A World Health Organisation report lists New Zealand as the 12th fattest nation on earth out of 197 countries. Why? According to its statisticians 27 per cent of Kiwis are classed as obese because their body mass index is 30 or greater.
What does this really mean? Should we be worried?
Body mass index (BMI) is a calculation based on your weight and height, not a measurement of body fatness. Are we really porkers or the victims of a statistical beat-up?
What BMI best represents is your shape. A high BMI, say 35, indicates you possess a large volume to surface area ratio, making you wide in the middle like a rugby ball. A low BMI, say 18, means you're most likely long and thin. Much like a pencil. What public health scientists know is that if you resemble a rugby ball, you're more likely to carry a lot more body fat than a 'pencil'.
Carrying too much body fat is associated with a greater chance of dying from a heart attack, kidney failure, or getting diabetes and some cancers. When our fat stores become too full, the fat molecules spill over into the circulation, causing other tissues like muscle, the liver and even the heart to accumulate fat, upsetting their normal function. One of the most common results is that your muscle stops using glucose from the blood while your liver is encouraged to produce glucose. That's why obesity makes it tough to control blood glucose, leading too often to diabetes.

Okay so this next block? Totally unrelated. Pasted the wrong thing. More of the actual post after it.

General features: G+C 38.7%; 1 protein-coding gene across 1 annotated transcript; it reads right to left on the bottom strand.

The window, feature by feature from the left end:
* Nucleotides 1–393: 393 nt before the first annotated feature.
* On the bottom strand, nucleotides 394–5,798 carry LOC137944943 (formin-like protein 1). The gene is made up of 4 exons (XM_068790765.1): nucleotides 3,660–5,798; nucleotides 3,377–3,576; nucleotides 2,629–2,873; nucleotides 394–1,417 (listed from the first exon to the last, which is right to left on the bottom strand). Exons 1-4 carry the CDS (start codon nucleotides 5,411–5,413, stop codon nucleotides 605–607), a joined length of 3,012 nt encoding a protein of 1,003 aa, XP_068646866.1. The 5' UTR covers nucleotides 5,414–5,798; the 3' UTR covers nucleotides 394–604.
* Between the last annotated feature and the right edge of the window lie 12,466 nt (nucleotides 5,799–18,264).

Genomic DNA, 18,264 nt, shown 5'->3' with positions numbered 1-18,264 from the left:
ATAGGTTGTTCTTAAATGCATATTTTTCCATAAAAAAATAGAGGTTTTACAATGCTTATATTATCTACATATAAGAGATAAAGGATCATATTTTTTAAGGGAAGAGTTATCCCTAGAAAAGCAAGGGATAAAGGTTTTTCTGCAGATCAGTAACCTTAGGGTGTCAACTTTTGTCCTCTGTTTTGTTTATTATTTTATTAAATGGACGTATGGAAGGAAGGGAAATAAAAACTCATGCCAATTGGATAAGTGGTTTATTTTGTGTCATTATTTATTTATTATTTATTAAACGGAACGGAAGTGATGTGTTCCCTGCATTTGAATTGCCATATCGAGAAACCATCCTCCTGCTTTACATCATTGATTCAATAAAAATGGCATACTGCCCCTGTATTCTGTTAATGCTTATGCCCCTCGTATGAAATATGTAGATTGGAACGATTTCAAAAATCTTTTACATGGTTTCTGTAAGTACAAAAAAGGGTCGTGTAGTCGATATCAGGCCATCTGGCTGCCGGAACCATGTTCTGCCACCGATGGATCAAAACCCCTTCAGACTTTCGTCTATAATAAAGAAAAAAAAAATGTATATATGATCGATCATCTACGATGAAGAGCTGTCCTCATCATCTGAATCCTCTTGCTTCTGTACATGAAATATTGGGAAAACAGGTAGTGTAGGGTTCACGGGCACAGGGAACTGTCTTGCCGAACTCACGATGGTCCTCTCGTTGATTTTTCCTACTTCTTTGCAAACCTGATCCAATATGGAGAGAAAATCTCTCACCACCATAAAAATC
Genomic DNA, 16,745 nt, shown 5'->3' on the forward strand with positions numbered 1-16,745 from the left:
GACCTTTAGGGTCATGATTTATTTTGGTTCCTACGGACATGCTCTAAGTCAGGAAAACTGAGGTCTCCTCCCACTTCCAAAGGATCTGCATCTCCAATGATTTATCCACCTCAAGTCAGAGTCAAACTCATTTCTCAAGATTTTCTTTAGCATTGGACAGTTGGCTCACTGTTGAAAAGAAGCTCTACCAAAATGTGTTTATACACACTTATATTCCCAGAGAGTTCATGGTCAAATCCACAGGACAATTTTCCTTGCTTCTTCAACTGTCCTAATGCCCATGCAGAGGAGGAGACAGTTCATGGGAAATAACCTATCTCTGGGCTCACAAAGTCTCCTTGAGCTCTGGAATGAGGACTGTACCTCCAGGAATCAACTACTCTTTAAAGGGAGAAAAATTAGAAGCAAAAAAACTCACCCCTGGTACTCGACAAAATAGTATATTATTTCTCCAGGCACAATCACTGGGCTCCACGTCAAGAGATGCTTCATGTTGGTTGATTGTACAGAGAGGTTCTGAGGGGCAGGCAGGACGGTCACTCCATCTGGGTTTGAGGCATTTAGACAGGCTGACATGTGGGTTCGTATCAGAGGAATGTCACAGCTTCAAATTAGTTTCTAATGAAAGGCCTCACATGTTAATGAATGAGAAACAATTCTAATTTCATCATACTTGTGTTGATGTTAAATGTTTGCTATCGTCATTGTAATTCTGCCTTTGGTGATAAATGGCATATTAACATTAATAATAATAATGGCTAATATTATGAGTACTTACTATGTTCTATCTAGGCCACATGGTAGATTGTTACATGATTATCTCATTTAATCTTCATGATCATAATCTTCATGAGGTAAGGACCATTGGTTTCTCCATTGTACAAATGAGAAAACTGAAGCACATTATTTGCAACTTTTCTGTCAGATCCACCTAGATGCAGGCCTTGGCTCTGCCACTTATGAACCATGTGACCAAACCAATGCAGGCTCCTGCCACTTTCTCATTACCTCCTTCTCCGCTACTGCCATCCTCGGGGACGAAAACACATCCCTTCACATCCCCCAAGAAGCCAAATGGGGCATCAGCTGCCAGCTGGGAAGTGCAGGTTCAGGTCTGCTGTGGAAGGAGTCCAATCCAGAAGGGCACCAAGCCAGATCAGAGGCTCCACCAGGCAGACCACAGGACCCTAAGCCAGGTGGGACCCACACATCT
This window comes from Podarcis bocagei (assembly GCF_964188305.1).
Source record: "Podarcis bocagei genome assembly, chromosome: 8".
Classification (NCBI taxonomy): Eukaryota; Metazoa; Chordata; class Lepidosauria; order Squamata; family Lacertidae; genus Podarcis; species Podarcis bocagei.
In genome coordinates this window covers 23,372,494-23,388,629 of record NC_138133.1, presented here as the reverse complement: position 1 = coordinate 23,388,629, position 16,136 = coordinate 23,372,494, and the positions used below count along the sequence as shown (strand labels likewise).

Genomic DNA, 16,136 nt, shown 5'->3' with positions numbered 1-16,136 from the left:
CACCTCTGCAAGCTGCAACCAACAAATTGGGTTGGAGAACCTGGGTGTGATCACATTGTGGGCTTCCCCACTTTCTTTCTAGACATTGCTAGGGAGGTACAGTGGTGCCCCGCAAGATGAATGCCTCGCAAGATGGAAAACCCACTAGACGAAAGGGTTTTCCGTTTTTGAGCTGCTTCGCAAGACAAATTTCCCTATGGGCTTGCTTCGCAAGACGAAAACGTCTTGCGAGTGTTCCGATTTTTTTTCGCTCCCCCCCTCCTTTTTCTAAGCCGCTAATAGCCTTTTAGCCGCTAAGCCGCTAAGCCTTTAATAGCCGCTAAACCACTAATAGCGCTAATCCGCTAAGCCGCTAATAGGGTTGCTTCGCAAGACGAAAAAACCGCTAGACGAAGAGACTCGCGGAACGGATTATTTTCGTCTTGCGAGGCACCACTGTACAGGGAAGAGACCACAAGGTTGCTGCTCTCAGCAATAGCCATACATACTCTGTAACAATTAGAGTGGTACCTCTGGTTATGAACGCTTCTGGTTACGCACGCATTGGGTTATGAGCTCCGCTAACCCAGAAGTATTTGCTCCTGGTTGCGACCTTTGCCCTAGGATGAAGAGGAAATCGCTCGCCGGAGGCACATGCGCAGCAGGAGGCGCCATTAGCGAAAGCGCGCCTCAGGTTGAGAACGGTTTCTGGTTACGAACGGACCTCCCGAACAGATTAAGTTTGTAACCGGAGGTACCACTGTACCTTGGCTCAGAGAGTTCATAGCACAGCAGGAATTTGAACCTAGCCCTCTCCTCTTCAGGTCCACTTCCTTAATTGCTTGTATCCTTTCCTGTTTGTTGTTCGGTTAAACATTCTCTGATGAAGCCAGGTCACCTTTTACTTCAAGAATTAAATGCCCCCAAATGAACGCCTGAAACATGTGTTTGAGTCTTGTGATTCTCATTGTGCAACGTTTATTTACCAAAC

But that's not the whole BMI story. Some people can be wider (and heavier) because they are very muscular. And unlike fat, muscle protects against diabetes and heart disease.
So what does this mean for Kiwis? Does our population contain a plethora of muscle-bound Polynesians or rugged country folk falsifying the stats? Well no, because the same World Health Organisation report reveals New Zealand has a problem with blood glucose control, despite spending a fortune on medications to correct it.
Here's the good news. Whether you're a rugby ball or a pencil, you can improve your health prospects by being physically fit. Exercise scientists have very good evidence that making your muscles fitter can improve your health regardless of whether your exercise programme produces weight loss. It's got a lot to do with the ability of fitter muscles to burn that fat which they accumulate.
This means that if you start exercising, your body reaps the benefits immediately.
That's very good news for all of us. We can go out and enjoy that game of neighbourhood touch rugby or that walk on the beach for the sheer joy of it, knowing that we'll be healthier - whether we're pencils or not.
Professor Steve Stannard is the head of the School of Sport and Exercise at Massey University's College of Health.